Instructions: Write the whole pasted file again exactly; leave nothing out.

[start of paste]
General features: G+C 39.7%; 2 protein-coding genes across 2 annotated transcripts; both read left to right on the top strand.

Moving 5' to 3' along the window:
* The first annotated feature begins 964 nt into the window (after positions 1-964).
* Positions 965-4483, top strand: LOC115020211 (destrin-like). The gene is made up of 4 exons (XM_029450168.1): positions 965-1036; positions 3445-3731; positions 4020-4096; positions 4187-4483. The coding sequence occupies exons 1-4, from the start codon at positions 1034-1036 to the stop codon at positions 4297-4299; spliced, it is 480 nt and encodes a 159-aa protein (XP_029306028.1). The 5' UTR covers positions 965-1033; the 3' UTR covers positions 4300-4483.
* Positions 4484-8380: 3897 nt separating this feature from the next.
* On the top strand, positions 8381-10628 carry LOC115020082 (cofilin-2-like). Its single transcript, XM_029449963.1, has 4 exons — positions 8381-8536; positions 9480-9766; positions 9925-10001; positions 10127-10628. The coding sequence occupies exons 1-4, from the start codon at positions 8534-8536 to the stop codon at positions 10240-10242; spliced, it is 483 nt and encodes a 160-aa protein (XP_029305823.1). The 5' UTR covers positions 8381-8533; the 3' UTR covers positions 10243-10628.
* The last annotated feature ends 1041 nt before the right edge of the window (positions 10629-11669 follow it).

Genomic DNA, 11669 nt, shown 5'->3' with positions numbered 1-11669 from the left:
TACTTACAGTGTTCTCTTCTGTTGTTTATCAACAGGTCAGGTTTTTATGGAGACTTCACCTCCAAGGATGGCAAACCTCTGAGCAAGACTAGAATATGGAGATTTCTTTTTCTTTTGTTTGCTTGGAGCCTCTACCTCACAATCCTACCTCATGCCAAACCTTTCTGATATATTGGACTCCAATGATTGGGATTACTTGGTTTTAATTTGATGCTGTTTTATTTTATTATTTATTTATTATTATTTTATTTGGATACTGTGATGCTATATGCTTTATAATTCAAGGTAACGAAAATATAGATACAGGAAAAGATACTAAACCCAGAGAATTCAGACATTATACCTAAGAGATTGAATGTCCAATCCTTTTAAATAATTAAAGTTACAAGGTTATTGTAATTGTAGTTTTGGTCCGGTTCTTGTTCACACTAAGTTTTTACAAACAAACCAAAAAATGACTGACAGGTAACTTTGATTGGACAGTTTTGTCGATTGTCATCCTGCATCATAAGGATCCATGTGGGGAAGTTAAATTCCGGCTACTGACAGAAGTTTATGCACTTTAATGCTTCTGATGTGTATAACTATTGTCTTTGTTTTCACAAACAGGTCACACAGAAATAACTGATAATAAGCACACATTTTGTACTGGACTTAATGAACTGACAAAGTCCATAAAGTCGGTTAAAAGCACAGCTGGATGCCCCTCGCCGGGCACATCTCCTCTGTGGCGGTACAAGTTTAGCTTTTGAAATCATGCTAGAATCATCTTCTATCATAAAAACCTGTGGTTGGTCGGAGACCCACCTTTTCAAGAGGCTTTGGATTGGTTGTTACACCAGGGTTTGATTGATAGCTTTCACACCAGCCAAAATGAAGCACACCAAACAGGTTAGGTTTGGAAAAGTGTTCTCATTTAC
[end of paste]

General features: G+C 39.7%; 2 protein-coding genes across 2 annotated transcripts; both read left to right on the top strand.

Moving 5' to 3' along the window:
* The first annotated feature begins 964 nt into the window (after positions 1-964).
* Positions 965-4483, top strand: LOC115020211 (destrin-like). The gene is made up of 4 exons (XM_029450168.1): positions 965-1036; positions 3445-3731; positions 4020-4096; positions 4187-4483. The coding sequence occupies exons 1-4, from the start codon at positions 1034-1036 to the stop codon at positions 4297-4299; spliced, it is 480 nt and encodes a 159-aa protein (XP_029306028.1). The 5' UTR covers positions 965-1033; the 3' UTR covers positions 4300-4483.
* Positions 4484-8380: 3897 nt separating this feature from the next.
* On the top strand, positions 8381-10628 carry LOC115020082 (cofilin-2-like). Its single transcript, XM_029449963.1, has 4 exons — positions 8381-8536; positions 9480-9766; positions 9925-10001; positions 10127-10628. The coding sequence occupies exons 1-4, from the start codon at positions 8534-8536 to the stop codon at positions 10240-10242; spliced, it is 483 nt and encodes a 160-aa protein (XP_029305823.1). The 5' UTR covers positions 8381-8533; the 3' UTR covers positions 10243-10628.
* The last annotated feature ends 1041 nt before the right edge of the window (positions 10629-11669 follow it).

Genomic DNA, 11669 nt, shown 5'->3' with positions numbered 1-11669 from the left:
TACTTACAGTGTTCTCTTCTGTTGTTTATCAACAGGTCAGGTTTTTATGGAGACTTCACCTCCAAGGATGGCAAACCTCTGAGCAAGACTAGAATATGGAGATTTCTTTTTCTTTTGTTTGCTTGGAGCCTCTACCTCACAATCCTACCTCATGCCAAACCTTTCTGATATATTGGACTCCAATGATTGGGATTACTTGGTTTTAATTTGATGCTGTTTTATTTTATTATTTATTTATTATTATTTTATTTGGATACTGTGATGCTATATGCTTTATAATTCAAGGTAACGAAAATATAGATACAGGAAAAGATACTAAACCCAGAGAATTCAGACATTATACCTAAGAGATTGAATGTCCAATCCTTTTAAATAATTAAAGTTACAAGGTTATTGTAATTGTAGTTTTGGTCCGGTTCTTGTTCACACTAAGTTTTTACAAACAAACCAAAAAATGACTGACAGGTAACTTTGATTGGACAGTTTTGTCGATTGTCATCCTGCATCATAAGGATCCATGTGGGGAAGTTAAATTCCGGCTACTGACAGAAGTTTATGCACTTTAATGCTTCTGATGTGTATAACTATTGTCTTTGTTTTCACAAACAGGTCACACAGAAATAACTGATAATAAGCACACATTTTGTACTGGACTTAATGAACTGACAAAGTCCATAAAGTCGGTTAAAAGCACAGCTGGATGCCCCTCGCCGGGCACATCTCCTCTGTGGCGGTACAAGTTTAGCTTTTGAAATCATGCTAGAATCATCTTCTATCATAAAAACCTGTGGTTGGTCGGAGACCCACCTTTTCAAGAGGCTTTGGATTGGTTGTTACACCAGGGTTTGATTGATAGCTTTCACACCAGCCAAAATGAAGCACACCAAACAGGTTAGGTTTGGAAAAGTGTTCTCATTTAC